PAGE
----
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Natural substance biopesticides beginner’s guide: Types and how to use 

Theme: Basics of biocontrol

Theme: Biocontrol agents


What are natural substance biopesticides?

Natural substance biopesticides contain one or more compounds originating from nature. Many of these are botanical oils and plant extracts. They can also originate from other sources such as minerals, animals or fungi. Natural substance biopesticides exclude other biopesticide types, namely microbials and semiochemicals.

The compounds present in natural substance biopesticides can be extracted from the original source or synthesized to mimic them. These products are used to manage pests, diseases, and weeds.

Some examples of natural substance biopesticides are:

  • Azafit (ES) contains azadirachtin, a compound derived from the neem plant and can control many insect pests.  
  • PREV-AM (BR, DE, ES, FR, KE, MX, PT) contains orange oil that can kill mites, insect pests and fungal pathogens.  
  • FLiPPER (ES, FR, HU, PT, UK) contains unsaturated carboxylic acids extracted from olive oil. It can kill soft-bodied insects, such as aphids.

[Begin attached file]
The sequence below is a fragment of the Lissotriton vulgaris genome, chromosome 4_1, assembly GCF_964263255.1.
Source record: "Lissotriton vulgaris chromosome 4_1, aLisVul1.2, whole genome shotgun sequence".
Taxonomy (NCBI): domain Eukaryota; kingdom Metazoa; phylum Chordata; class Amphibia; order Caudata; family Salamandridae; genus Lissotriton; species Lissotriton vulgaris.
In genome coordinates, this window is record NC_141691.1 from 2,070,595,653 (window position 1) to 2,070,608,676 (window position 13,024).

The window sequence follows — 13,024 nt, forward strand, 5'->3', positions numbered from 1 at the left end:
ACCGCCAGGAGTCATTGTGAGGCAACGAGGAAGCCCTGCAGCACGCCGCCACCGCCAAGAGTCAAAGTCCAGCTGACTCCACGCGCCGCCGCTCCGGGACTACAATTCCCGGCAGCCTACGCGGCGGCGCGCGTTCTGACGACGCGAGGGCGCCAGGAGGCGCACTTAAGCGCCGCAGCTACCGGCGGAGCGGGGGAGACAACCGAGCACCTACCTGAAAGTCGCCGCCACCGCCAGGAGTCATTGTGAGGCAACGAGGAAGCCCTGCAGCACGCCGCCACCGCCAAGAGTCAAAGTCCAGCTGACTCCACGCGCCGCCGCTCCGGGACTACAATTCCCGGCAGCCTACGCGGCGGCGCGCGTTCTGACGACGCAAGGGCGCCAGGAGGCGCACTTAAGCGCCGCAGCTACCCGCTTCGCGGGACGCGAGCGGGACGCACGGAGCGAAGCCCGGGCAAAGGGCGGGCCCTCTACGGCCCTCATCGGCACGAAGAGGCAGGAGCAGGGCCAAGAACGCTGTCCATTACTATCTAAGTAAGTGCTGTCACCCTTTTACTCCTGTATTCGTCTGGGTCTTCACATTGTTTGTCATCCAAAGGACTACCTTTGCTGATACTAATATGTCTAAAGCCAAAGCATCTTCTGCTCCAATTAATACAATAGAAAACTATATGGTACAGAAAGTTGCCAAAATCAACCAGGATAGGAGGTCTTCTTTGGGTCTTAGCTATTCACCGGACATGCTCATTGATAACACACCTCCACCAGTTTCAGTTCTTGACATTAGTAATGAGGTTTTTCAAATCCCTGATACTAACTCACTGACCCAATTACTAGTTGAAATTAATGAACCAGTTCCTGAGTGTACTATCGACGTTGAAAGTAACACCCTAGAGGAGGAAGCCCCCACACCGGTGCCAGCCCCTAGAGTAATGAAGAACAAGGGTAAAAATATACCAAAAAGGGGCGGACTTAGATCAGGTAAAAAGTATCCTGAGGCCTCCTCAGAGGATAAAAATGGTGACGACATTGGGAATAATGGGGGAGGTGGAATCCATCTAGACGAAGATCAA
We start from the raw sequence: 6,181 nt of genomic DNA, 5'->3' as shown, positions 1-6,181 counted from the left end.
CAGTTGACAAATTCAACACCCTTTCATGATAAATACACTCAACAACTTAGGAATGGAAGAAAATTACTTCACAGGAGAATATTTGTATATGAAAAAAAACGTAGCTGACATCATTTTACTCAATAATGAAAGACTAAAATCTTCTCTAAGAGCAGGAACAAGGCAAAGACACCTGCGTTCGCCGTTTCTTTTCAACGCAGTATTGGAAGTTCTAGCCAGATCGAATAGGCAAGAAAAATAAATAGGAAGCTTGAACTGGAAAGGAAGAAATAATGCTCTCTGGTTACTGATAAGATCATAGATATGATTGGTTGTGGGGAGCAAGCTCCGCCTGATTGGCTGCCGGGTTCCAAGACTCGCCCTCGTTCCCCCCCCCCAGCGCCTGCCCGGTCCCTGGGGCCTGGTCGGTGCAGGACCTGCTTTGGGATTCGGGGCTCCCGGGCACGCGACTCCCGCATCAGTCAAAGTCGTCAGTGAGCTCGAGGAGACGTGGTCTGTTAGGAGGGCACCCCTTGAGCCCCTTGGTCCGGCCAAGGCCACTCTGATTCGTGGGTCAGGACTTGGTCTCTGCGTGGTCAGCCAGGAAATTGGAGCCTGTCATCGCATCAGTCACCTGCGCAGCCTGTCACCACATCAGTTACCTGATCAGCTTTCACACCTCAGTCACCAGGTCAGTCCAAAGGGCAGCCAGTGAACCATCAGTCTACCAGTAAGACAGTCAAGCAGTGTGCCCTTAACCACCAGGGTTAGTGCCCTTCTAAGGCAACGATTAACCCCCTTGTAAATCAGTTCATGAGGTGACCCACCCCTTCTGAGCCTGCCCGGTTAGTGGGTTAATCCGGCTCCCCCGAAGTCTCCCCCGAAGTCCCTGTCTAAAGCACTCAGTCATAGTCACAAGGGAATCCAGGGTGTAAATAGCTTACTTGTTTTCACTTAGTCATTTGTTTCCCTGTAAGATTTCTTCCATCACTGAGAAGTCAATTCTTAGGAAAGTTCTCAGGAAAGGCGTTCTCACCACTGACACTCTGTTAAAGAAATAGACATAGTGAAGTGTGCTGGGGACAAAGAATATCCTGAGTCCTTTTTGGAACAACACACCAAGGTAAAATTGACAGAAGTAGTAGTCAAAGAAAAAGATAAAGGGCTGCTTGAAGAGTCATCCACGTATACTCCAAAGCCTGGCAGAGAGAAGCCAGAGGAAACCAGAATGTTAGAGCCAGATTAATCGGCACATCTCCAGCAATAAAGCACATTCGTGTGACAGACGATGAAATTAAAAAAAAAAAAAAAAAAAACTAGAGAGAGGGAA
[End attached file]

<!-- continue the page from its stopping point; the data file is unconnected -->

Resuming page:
A close-up of leaves and fruit of the neem tree
Fruits and leaves of the neem tree (Azadirachta indica). © CABI

Types of natural substance biopesticides

Natural substance biopesticides include products containing extracts and oils from botanical and mineral sources. They can also come from animals, algae or fungi.

Natural substances from botanical sources

Botanical extracts and oils can come from different parts of the plant, such as fruit, bark, leaves or seeds. They are primarily used against insect pests, but some can also control plant diseases.


Neem products derive from the neem tree (Azadirachta indica). They can control various insects, including mealybugs, aphids, thrips, whiteflies and locusts.

The active ingredient of neem is the compound azadirachtin that comes from the seeds. When azadirachtin enters an insect body (by ingestion or physical contact), it prevents it from feeding or growing normally. It also has repellent properties.

Some examples of neem products:

  • Socoro (US) is an oil that controls insect pests, mites and plant diseases.
  • Azafit (ES) targets insects and mites in their larval stage.

Thyme oil

Thyme oil comes from the leaves of the thyme plant. Thymol is a compound found in thyme oil. It can manage insects by repelling them, and it can also control some fungal diseases in plants.